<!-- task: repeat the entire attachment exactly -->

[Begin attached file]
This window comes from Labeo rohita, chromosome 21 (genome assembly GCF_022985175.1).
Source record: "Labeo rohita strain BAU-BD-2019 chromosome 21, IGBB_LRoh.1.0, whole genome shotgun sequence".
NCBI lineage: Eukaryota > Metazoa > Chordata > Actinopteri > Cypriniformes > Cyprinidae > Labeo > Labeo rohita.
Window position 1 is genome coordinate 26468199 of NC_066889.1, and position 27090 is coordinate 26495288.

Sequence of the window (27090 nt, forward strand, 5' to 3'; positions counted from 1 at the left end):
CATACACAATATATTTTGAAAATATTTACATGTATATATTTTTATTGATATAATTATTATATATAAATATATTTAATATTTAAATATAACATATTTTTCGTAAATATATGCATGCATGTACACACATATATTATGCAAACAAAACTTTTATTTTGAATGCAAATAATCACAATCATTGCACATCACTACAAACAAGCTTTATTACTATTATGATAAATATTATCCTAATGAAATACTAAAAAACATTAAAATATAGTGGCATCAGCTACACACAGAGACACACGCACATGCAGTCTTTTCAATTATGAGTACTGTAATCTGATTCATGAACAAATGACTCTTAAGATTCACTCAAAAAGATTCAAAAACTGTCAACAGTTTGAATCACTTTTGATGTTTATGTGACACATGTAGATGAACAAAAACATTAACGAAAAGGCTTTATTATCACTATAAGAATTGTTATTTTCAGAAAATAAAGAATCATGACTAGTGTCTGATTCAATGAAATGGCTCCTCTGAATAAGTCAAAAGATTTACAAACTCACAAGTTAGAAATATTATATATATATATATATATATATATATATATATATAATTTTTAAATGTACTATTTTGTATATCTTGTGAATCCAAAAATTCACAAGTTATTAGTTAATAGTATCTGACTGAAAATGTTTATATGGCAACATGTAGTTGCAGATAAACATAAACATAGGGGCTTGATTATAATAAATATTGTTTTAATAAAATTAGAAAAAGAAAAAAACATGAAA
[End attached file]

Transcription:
This window comes from Labeo rohita, chromosome 21 (genome assembly GCF_022985175.1).
Source record: "Labeo rohita strain BAU-BD-2019 chromosome 21, IGBB_LRoh.1.0, whole genome shotgun sequence".
NCBI lineage: Eukaryota > Metazoa > Chordata > Actinopteri > Cypriniformes > Cyprinidae > Labeo > Labeo rohita.
Window position 1 is genome coordinate 26468199 of NC_066889.1, and position 27090 is coordinate 26495288.

Sequence of the window (27090 nt, forward strand, 5' to 3'; positions counted from 1 at the left end):
CATACACAATATATTTTGAAAATATTTACATGTATATATTTTTATTGATATAATTATTATATATAAATATATTTAATATTTAAATATAACATATTTTTCGTAAATATATGCATGCATGTACACACATATATTATGCAAACAAAACTTTTATTTTGAATGCAAATAATCACAATCATTGCACATCACTACAAACAAGCTTTATTACTATTATGATAAATATTATCCTAATGAAATACTAAAAAACATTAAAATATAGTGGCATCAGCTACACACAGAGACACACGCACATGCAGTCTTTTCAATTATGAGTACTGTAATCTGATTCATGAACAAATGACTCTTAAGATTCACTCAAAAAGATTCAAAAACTGTCAACAGTTTGAATCACTTTTGATGTTTATGTGACACATGTAGATGAACAAAAACATTAACGAAAAGGCTTTATTATCACTATAAGAATTGTTATTTTCAGAAAATAAAGAATCATGACTAGTGTCTGATTCAATGAAATGGCTCCTCTGAATAAGTCAAAAGATTTACAAACTCACAAGTTAGAAATATTATATATATATATATATATATATATATATATATATAATTTTTAAATGTACTATTTTGTATATCTTGTGAATCCAAAAATTCACAAGTTATTAGTTAATAGTATCTGACTGAAAATGTTTATATGGCAACATGTAGTTGCAGATAAACATAAACATAGGGGCTTGATTATAATAAATATTGTTTTAATAAAATTAGAAAAAGAAAAAAACATGAAA